Take caution when limiting your site’s access by using robots.txt which can block search engines from indexing your site if you enable noindex. Your page might be indexed if search engines discover it via a link from another site, or even from your own.
Title tag best practice summary
In summary, use titles that accurately describe the content of your page. Pick a title that is as natural as possible and successfully defines the content of the page. You should not use indeterminate titles that are not connected to the content of the page, for example, “New Page” or “Untitled”.
Create distinctive individual page titles. Search engines will be able to discriminate each page from each other if each one possesses a unique title. If your site incorporates mobile pages, make sure you create successful versions for mobile users as well. Be sure to avoid the use of a single title across all the pages on your site or over a large number of pages.
Use short and succinct titles. Titles should be short yet very descriptive since search engines will truncate long and uninformative texts on its search results, only showing a portion of it. A user’s device or query may also determine how search engines display the results on SERPs. You should, therefore, avoid stuffing keywords and using long and less relevant titles that might become problematic to users.
What to do after you create your title tag
Once you’ve created your title tag and after Google has indexed your page, you’ll want to see how it actually shows up on Google.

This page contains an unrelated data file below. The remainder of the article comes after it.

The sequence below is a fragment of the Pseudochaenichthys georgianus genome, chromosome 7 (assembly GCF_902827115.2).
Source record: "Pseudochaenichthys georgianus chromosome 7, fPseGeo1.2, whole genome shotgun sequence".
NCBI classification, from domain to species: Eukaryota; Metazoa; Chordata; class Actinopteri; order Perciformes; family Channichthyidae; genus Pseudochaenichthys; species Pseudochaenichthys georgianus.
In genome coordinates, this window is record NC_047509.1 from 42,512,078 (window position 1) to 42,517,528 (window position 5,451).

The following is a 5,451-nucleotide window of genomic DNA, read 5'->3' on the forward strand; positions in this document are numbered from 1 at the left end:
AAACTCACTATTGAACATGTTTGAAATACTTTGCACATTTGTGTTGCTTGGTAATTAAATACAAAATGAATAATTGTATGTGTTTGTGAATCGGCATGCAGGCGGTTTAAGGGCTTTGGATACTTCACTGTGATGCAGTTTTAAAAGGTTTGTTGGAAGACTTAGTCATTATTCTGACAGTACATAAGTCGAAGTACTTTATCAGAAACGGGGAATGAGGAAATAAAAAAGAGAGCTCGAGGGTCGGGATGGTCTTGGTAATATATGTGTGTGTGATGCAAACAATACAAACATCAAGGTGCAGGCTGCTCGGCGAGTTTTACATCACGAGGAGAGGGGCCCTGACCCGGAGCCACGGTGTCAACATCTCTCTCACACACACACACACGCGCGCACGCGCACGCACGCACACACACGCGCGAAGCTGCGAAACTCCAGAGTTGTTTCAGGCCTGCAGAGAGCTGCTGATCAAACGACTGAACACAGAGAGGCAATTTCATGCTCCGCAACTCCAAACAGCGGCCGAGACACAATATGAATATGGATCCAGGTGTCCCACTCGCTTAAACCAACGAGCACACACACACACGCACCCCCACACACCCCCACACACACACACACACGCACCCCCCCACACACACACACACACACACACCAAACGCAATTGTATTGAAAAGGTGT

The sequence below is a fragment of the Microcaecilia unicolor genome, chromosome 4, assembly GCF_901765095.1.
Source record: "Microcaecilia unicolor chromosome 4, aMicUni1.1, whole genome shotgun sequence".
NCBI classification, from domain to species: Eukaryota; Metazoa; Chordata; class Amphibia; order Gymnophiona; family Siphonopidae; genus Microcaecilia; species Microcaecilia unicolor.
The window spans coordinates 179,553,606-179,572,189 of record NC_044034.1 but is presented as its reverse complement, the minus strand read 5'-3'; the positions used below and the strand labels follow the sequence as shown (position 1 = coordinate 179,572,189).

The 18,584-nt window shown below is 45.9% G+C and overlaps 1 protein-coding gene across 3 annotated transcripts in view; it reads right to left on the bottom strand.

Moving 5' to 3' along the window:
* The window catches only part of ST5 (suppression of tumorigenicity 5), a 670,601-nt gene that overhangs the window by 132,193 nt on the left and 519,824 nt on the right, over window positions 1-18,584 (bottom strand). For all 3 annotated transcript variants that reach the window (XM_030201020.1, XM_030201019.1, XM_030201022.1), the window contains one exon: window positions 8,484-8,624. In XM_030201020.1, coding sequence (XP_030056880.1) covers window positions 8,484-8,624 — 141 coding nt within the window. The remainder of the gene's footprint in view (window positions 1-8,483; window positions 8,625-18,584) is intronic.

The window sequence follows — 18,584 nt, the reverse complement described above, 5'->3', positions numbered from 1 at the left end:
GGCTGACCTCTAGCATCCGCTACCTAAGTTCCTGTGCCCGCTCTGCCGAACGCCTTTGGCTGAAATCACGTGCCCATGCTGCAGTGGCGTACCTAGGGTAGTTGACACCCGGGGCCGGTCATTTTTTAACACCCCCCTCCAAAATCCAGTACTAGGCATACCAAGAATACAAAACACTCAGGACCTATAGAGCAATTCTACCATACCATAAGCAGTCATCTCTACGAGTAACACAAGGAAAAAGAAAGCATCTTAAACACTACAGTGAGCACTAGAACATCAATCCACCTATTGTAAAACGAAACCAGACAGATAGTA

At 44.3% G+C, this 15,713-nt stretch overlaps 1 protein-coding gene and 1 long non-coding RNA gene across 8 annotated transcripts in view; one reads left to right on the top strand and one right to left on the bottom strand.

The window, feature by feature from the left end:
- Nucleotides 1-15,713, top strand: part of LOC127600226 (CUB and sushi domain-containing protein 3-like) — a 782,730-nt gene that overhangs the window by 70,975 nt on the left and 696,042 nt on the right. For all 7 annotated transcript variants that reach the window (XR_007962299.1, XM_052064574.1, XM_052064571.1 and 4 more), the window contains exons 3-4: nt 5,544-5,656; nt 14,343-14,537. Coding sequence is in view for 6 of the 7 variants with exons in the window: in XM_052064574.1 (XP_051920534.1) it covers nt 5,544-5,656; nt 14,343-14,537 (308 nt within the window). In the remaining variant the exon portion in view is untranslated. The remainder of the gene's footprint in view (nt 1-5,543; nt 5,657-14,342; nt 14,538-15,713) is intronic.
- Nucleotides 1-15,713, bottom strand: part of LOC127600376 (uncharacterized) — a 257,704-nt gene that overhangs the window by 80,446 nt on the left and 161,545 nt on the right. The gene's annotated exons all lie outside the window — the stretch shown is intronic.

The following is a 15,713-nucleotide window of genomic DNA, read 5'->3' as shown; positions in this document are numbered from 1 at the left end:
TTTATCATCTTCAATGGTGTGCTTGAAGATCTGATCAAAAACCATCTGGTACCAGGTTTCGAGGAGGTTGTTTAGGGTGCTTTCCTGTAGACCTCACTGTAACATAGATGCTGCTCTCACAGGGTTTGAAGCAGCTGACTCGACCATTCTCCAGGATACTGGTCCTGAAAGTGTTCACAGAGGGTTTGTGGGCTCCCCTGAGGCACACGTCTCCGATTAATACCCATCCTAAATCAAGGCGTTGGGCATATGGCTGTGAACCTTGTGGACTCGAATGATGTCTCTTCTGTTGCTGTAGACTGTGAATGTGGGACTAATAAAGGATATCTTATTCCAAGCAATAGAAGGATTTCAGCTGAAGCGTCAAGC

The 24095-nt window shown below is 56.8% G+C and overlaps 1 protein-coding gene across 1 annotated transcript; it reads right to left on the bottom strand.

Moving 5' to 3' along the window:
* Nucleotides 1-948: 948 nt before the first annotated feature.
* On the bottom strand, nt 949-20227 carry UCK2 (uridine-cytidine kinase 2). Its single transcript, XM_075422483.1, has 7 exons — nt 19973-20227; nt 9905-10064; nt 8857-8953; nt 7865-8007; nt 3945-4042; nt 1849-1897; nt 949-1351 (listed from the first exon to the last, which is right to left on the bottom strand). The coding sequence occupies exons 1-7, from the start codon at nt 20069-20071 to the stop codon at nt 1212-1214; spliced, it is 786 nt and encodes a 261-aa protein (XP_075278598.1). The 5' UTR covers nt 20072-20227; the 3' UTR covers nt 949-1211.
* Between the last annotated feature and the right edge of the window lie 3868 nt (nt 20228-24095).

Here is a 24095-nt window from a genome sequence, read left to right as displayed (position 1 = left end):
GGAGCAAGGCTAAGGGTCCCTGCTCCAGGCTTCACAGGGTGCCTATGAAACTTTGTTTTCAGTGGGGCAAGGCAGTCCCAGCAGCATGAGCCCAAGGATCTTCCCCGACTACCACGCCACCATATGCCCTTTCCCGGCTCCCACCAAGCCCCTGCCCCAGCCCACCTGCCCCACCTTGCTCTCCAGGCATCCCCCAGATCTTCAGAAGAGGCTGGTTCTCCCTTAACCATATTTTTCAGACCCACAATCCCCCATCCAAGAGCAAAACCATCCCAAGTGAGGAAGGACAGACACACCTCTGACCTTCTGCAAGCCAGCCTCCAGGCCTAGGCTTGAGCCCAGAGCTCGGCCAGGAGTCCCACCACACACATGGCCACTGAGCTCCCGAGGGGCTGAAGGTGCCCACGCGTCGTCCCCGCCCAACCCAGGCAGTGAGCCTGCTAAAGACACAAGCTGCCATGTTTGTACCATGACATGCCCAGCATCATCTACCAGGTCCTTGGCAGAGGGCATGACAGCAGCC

You can type in “site:www.yoursite.com” on either Google or Bing and identify each page that has been indexed. Make sure not to insert a space between “site:” and “www.yoursite.com”.
Here’s a Bing example:
What to do if Google doesn’t show the optimized title
There are a few reasons why your search might not show the current optimized title. As mentioned before, if you do not see your page using this method, you will have to wait until they have indexed your site.
Your site SERP information might be cached
Check the Google Cached link under your listing in search engines to see which page Google is using for your page.
More than likely, Google hasn’t crawled your site and or noticed the changes you’ve made. You can try logging in and submitting your URL under Crawl > Fetch as Google, then hit the “Fetch and Render” button.
Google will render your page and show you how their bot crawler saw your page. You can verify that your page has been rendered based on your optimization. For example:
If you still see a different title once your site has been indexed, search engines might have determined that the title needed optimization based on their criteria. Continually practicing creating title tags will eventually result in successful titles. Remember: Practice makes perfect.
Looking to update your title for WordPress, Wix or Shopify? We wrote a guide for each:
We learned what a title tag is and why it is important for SEO. It’s one of the easiest wins in SEO but few people know how to do it right. We also learned the difference between a meta title and a title tag, along with best practices to help you optimize your sites SEO.
Looking to know more about meta description and why it is important for SEO?